UPDATED with Legendary statement: U.S.-based media companies owned by China’s Dalian Wanda Group defended their financial power today following reports suggesting they can no longer count on backing from the real estate colossus.
AMC Entertainment this morning challenged what it called “speculative media reports that contained some erroneous information.” That seemed to refer to a Wall Street Journal story Monday that said Chinese financial regulators ordered the country’s biggest banks to stop making loans to billionaire Wang Jianlin’s Dalian Wanda to finance foreign entertainment acquisitions.
That report, plus weaker-than-expected weekend box office results, contributed to a near 10% drop in AMC’s stock price Monday. Shares are up 3.3% this morning, following the company statement.
AMC says that Wanda “has never been a source of acquisition funding for AMC.” That includes its deals for Starplex Cinemas, Odeon & UCI Cinemas, Carmike Cinemas, and Nordic Cinema Group Holding — all made since 2012 when Wanda bought AMC.
Like AMC. Wanda-owned Legendary this afternoon said in a statement that it is “well capitalized with liquidity to fund its film & TV slates and operate its business as usual.”
The studio added that it has “not been presented with any Chinese bank documents referenced by the recent press reports surrounding its parent, Wanda, and has not experienced any change in its relationship with Wanda.”
In February, U.S. regulators approved Wanda’s $3.5 billion deal to acquire Thomas Tull’s Legendary. This was the biggest acquisition yet by a Chinese company of an American media player. Wanda said the combined company will be the highest revenue-generating film company in the world.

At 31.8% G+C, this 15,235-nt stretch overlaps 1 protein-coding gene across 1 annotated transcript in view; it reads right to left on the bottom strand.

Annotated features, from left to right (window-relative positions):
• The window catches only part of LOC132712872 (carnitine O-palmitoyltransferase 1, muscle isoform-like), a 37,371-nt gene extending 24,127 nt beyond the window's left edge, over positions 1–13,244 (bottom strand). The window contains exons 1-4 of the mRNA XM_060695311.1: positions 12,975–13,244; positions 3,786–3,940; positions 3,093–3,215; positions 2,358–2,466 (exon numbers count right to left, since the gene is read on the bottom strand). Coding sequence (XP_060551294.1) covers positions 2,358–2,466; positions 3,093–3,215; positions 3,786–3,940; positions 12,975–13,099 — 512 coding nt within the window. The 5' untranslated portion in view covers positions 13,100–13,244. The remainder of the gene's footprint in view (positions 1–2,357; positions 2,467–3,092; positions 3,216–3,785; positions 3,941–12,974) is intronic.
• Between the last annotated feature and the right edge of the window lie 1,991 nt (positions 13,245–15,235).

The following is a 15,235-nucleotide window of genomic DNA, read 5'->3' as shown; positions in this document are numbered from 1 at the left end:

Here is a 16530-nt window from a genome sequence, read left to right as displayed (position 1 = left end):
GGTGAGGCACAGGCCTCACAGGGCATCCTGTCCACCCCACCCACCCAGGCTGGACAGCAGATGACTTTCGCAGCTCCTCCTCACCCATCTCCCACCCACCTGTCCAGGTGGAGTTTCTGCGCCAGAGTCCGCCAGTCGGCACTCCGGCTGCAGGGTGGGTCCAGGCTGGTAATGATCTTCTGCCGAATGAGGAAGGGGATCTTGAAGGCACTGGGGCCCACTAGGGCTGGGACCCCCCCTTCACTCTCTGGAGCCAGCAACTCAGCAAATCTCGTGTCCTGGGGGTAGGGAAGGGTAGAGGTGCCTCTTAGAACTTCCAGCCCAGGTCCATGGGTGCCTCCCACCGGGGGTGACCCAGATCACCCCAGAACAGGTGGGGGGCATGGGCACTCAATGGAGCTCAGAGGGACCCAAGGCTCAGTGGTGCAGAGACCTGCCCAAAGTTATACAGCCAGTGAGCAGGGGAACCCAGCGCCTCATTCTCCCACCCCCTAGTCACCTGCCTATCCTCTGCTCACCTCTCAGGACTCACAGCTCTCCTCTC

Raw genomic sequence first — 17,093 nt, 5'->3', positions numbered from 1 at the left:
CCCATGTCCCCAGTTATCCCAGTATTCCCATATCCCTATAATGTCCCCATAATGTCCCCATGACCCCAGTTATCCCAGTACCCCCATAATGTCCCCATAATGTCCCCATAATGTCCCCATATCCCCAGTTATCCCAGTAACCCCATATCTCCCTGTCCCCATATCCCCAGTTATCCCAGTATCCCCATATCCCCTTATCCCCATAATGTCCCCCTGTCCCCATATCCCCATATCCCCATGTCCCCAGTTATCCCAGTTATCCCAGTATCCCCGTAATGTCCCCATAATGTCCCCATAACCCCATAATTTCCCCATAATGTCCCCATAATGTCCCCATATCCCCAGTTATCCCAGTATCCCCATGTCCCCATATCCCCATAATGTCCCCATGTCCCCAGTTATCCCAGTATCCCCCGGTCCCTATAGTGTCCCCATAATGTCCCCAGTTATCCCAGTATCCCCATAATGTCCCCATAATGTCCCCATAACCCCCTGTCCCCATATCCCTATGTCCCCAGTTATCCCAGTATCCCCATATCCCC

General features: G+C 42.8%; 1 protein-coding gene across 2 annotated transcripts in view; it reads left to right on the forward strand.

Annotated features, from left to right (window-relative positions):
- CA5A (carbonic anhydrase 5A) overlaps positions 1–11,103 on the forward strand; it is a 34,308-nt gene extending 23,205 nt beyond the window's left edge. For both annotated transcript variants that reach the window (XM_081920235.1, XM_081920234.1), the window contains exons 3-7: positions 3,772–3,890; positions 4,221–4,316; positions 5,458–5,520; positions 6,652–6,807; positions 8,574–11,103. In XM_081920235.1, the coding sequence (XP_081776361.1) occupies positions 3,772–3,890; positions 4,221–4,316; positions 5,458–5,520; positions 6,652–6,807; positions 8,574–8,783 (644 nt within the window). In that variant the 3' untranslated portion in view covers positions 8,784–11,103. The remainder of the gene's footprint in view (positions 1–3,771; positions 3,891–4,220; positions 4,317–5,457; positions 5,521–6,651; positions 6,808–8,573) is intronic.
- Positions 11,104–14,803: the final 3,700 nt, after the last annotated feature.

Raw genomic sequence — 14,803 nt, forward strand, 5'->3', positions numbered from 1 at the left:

AMC CEO Adam Aron said this morning that the No. 1 exhibition chain is “an American company run from its Leawood, KS, headquarters by our management teams located in the U.S. and Europe. Our shares are publicly traded on the New York Stock Exchange, and our shareholder roster includes some of the biggest U.S.-based institutional investors, as well as Dalian Wanda, which owns a majority of our shares.”
Wanda, he added, “does not actively participate in the day-to-day running of AMC beyond the Board of Directors service of three Wanda executives side-by-side with six American directors on the AMC board.”
The theater company says it “has never received committed financing from any bank headquartered in mainland China for any purpose, including for acquisitions.” Its deals were funded by “a syndicate of U.S.-based banks with AMC as the borrower without financial guarantees or credit enhancements from Wanda. The fourth acquisition was funded by AMC’s available cash on hand.”
Intercompany transactions between AMC and Wanda are “de minimis.” Wanda reimbursements for general administrative and other expenses came to $461,000 in 2016, $738,000 in 2015, and $1,423,000 in 2014 — and “are expected to be less than $600,000” this year.
RBC Capital Markets’ Leo Kulp said he hasn’t “seen indications that Wanda is facing a liquidity crunch that would require the sale of AMC shares.” At current stock prices, Wanda probably would see only $1.5 billion before taxes if it sold its stake, “which is very small in comparison to Wanda’s over $115 billion in assets.”
That’s why he’s maintaining his “outperform” rating on the company, though “there could be continued near-term volatility” due to “a weaker box office and the Wanda situation taking time to play out.
The report about the Chinese government’s order to banks seemed to explain, at least in part, Wanda’s surprise decision this month to sell 76 hotels and 91% of 13 tourism projects to developer Sunac China for $9.3 billion. It’s believed to be the Middle Kingdom’s second-largest property deal ever.